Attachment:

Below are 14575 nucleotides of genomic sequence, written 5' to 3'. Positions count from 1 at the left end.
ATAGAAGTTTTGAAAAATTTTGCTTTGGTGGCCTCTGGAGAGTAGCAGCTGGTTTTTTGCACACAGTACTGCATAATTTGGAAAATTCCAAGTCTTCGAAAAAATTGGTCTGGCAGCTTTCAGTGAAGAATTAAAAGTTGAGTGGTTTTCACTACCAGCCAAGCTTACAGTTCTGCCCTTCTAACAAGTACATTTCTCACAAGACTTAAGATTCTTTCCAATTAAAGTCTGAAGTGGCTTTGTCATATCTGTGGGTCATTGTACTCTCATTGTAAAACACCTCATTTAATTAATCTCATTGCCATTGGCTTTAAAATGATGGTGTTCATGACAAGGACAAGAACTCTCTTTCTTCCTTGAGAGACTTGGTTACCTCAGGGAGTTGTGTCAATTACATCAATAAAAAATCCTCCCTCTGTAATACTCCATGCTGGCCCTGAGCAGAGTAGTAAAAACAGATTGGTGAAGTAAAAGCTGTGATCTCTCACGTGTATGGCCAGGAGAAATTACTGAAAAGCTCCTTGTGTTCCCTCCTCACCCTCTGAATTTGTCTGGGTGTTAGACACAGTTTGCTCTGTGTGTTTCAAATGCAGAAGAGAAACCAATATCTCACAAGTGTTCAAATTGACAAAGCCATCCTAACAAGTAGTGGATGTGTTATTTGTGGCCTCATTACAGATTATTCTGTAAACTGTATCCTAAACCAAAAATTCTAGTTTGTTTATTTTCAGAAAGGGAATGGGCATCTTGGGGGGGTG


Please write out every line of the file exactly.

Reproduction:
Below are 14575 nucleotides of genomic sequence, written 5' to 3'. Positions count from 1 at the left end.
ATAGAAGTTTTGAAAAATTTTGCTTTGGTGGCCTCTGGAGAGTAGCAGCTGGTTTTTTGCACACAGTACTGCATAATTTGGAAAATTCCAAGTCTTCGAAAAAATTGGTCTGGCAGCTTTCAGTGAAGAATTAAAAGTTGAGTGGTTTTCACTACCAGCCAAGCTTACAGTTCTGCCCTTCTAACAAGTACATTTCTCACAAGACTTAAGATTCTTTCCAATTAAAGTCTGAAGTGGCTTTGTCATATCTGTGGGTCATTGTACTCTCATTGTAAAACACCTCATTTAATTAATCTCATTGCCATTGGCTTTAAAATGATGGTGTTCATGACAAGGACAAGAACTCTCTTTCTTCCTTGAGAGACTTGGTTACCTCAGGGAGTTGTGTCAATTACATCAATAAAAAATCCTCCCTCTGTAATACTCCATGCTGGCCCTGAGCAGAGTAGTAAAAACAGATTGGTGAAGTAAAAGCTGTGATCTCTCACGTGTATGGCCAGGAGAAATTACTGAAAAGCTCCTTGTGTTCCCTCCTCACCCTCTGAATTTGTCTGGGTGTTAGACACAGTTTGCTCTGTGTGTTTCAAATGCAGAAGAGAAACCAATATCTCACAAGTGTTCAAATTGACAAAGCCATCCTAACAAGTAGTGGATGTGTTATTTGTGGCCTCATTACAGATTATTCTGTAAACTGTATCCTAAACCAAAAATTCTAGTTTGTTTATTTTCAGAAAGGGAATGGGCATCTTGGGGGGGTG